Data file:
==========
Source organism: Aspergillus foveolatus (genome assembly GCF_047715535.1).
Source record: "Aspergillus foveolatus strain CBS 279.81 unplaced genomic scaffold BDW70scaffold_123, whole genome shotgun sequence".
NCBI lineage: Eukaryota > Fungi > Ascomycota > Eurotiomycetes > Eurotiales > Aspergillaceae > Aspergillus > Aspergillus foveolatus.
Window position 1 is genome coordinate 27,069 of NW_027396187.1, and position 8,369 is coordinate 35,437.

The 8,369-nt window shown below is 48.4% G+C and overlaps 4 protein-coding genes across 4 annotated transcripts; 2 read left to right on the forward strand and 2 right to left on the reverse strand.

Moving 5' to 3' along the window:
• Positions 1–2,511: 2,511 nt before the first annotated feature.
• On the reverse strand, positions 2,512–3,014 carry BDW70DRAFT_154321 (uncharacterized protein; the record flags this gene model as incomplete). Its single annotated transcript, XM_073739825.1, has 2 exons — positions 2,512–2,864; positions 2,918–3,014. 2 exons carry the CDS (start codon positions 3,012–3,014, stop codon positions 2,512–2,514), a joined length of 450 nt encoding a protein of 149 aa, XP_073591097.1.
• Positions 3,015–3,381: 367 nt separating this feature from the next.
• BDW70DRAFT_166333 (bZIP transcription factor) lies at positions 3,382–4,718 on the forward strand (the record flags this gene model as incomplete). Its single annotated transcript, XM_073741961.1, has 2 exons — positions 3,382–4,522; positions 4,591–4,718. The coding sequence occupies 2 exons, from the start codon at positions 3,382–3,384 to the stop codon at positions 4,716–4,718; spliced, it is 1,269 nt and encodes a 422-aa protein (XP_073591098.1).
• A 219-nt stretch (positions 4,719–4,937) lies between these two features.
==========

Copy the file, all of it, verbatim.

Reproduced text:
Source organism: Aspergillus foveolatus (genome assembly GCF_047715535.1).
Source record: "Aspergillus foveolatus strain CBS 279.81 unplaced genomic scaffold BDW70scaffold_123, whole genome shotgun sequence".
NCBI lineage: Eukaryota > Fungi > Ascomycota > Eurotiomycetes > Eurotiales > Aspergillaceae > Aspergillus > Aspergillus foveolatus.
Window position 1 is genome coordinate 27,069 of NW_027396187.1, and position 8,369 is coordinate 35,437.

The 8,369-nt window shown below is 48.4% G+C and overlaps 4 protein-coding genes across 4 annotated transcripts; 2 read left to right on the forward strand and 2 right to left on the reverse strand.

Moving 5' to 3' along the window:
• Positions 1–2,511: 2,511 nt before the first annotated feature.
• On the reverse strand, positions 2,512–3,014 carry BDW70DRAFT_154321 (uncharacterized protein; the record flags this gene model as incomplete). Its single annotated transcript, XM_073739825.1, has 2 exons — positions 2,512–2,864; positions 2,918–3,014. 2 exons carry the CDS (start codon positions 3,012–3,014, stop codon positions 2,512–2,514), a joined length of 450 nt encoding a protein of 149 aa, XP_073591097.1.
• Positions 3,015–3,381: 367 nt separating this feature from the next.
• BDW70DRAFT_166333 (bZIP transcription factor) lies at positions 3,382–4,718 on the forward strand (the record flags this gene model as incomplete). Its single annotated transcript, XM_073741961.1, has 2 exons — positions 3,382–4,522; positions 4,591–4,718. The coding sequence occupies 2 exons, from the start codon at positions 3,382–3,384 to the stop codon at positions 4,716–4,718; spliced, it is 1,269 nt and encodes a 422-aa protein (XP_073591098.1).
• A 219-nt stretch (positions 4,719–4,937) lies between these two features.